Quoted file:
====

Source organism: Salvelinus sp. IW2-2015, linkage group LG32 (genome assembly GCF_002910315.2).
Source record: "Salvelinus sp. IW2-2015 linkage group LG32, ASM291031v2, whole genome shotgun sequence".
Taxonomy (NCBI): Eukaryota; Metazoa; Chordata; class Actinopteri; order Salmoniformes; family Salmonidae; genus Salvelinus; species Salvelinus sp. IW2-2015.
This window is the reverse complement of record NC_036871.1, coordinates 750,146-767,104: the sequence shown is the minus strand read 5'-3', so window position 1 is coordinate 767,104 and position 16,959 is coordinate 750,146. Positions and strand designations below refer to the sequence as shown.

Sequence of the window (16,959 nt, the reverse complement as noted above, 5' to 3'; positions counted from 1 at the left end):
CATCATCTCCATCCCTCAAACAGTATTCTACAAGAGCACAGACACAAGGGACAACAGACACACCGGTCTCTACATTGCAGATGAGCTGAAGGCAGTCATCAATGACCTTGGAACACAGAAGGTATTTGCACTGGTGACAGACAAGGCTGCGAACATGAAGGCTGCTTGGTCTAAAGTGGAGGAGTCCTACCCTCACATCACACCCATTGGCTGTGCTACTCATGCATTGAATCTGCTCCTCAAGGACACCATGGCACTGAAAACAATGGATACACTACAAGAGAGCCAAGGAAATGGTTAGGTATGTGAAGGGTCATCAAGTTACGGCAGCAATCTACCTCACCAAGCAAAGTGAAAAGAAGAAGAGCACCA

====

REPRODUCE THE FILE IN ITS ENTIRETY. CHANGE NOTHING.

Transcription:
Source organism: Salvelinus sp. IW2-2015, linkage group LG32 (genome assembly GCF_002910315.2).
Source record: "Salvelinus sp. IW2-2015 linkage group LG32, ASM291031v2, whole genome shotgun sequence".
Taxonomy (NCBI): Eukaryota; Metazoa; Chordata; class Actinopteri; order Salmoniformes; family Salmonidae; genus Salvelinus; species Salvelinus sp. IW2-2015.
This window is the reverse complement of record NC_036871.1, coordinates 750,146-767,104: the sequence shown is the minus strand read 5'-3', so window position 1 is coordinate 767,104 and position 16,959 is coordinate 750,146. Positions and strand designations below refer to the sequence as shown.

Sequence of the window (16,959 nt, the reverse complement as noted above, 5' to 3'; positions counted from 1 at the left end):
CATCATCTCCATCCCTCAAACAGTATTCTACAAGAGCACAGACACAAGGGACAACAGACACACCGGTCTCTACATTGCAGATGAGCTGAAGGCAGTCATCAATGACCTTGGAACACAGAAGGTATTTGCACTGGTGACAGACAAGGCTGCGAACATGAAGGCTGCTTGGTCTAAAGTGGAGGAGTCCTACCCTCACATCACACCCATTGGCTGTGCTACTCATGCATTGAATCTGCTCCTCAAGGACACCATGGCACTGAAAACAATGGATACACTACAAGAGAGCCAAGGAAATGGTTAGGTATGTGAAGGGTCATCAAGTTACGGCAGCAATCTACCTCACCAAGCAAAGTGAAAAGAAGAAGAGCACCA